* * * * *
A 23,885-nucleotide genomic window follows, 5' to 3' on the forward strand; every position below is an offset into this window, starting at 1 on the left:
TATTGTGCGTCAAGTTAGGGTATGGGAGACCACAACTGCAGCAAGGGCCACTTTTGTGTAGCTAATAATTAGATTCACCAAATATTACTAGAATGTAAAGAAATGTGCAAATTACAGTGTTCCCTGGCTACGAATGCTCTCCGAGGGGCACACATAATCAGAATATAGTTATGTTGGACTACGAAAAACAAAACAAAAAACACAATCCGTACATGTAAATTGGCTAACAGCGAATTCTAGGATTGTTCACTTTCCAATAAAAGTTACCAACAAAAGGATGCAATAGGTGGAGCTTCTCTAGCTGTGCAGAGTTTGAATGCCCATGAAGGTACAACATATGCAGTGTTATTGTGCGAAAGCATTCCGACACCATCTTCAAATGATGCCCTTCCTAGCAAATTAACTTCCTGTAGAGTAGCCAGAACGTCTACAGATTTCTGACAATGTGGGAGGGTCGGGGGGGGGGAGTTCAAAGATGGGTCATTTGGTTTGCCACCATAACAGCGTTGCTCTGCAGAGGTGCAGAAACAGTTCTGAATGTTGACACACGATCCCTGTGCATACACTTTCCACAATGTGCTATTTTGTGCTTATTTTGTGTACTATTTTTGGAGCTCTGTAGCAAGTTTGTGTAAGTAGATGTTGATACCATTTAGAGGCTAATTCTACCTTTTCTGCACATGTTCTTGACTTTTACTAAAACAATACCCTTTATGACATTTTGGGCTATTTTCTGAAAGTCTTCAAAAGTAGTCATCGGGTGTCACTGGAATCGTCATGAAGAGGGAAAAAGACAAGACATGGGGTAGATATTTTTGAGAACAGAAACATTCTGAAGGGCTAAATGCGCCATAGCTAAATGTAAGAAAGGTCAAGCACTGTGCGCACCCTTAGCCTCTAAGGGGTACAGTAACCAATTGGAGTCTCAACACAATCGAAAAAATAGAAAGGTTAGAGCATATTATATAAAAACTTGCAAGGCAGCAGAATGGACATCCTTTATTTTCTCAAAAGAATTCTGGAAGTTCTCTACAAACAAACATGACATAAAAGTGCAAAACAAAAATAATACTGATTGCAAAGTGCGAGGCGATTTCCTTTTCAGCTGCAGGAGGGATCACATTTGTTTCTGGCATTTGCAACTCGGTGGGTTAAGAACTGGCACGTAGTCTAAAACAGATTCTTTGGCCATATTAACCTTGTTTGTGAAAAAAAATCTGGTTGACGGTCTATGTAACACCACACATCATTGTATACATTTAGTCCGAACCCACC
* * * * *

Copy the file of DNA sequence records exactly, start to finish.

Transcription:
A 23,885-nucleotide genomic window follows, 5' to 3' on the forward strand; every position below is an offset into this window, starting at 1 on the left:
TATTGTGCGTCAAGTTAGGGTATGGGAGACCACAACTGCAGCAAGGGCCACTTTTGTGTAGCTAATAATTAGATTCACCAAATATTACTAGAATGTAAAGAAATGTGCAAATTACAGTGTTCCCTGGCTACGAATGCTCTCCGAGGGGCACACATAATCAGAATATAGTTATGTTGGACTACGAAAAACAAAACAAAAAACACAATCCGTACATGTAAATTGGCTAACAGCGAATTCTAGGATTGTTCACTTTCCAATAAAAGTTACCAACAAAAGGATGCAATAGGTGGAGCTTCTCTAGCTGTGCAGAGTTTGAATGCCCATGAAGGTACAACATATGCAGTGTTATTGTGCGAAAGCATTCCGACACCATCTTCAAATGATGCCCTTCCTAGCAAATTAACTTCCTGTAGAGTAGCCAGAACGTCTACAGATTTCTGACAATGTGGGAGGGTCGGGGGGGGGGAGTTCAAAGATGGGTCATTTGGTTTGCCACCATAACAGCGTTGCTCTGCAGAGGTGCAGAAACAGTTCTGAATGTTGACACACGATCCCTGTGCATACACTTTCCACAATGTGCTATTTTGTGCTTATTTTGTGTACTATTTTTGGAGCTCTGTAGCAAGTTTGTGTAAGTAGATGTTGATACCATTTAGAGGCTAATTCTACCTTTTCTGCACATGTTCTTGACTTTTACTAAAACAATACCCTTTATGACATTTTGGGCTATTTTCTGAAAGTCTTCAAAAGTAGTCATCGGGTGTCACTGGAATCGTCATGAAGAGGGAAAAAGACAAGACATGGGGTAGATATTTTTGAGAACAGAAACATTCTGAAGGGCTAAATGCGCCATAGCTAAATGTAAGAAAGGTCAAGCACTGTGCGCACCCTTAGCCTCTAAGGGGTACAGTAACCAATTGGAGTCTCAACACAATCGAAAAAATAGAAAGGTTAGAGCATATTATATAAAAACTTGCAAGGCAGCAGAATGGACATCCTTTATTTTCTCAAAAGAATTCTGGAAGTTCTCTACAAACAAACATGACATAAAAGTGCAAAACAAAAATAATACTGATTGCAAAGTGCGAGGCGATTTCCTTTTCAGCTGCAGGAGGGATCACATTTGTTTCTGGCATTTGCAACTCGGTGGGTTAAGAACTGGCACGTAGTCTAAAACAGATTCTTTGGCCATATTAACCTTGTTTGTGAAAAAAAATCTGGTTGACGGTCTATGTAACACCACACATCATTGTATACATTTAGTCCGAACCCACC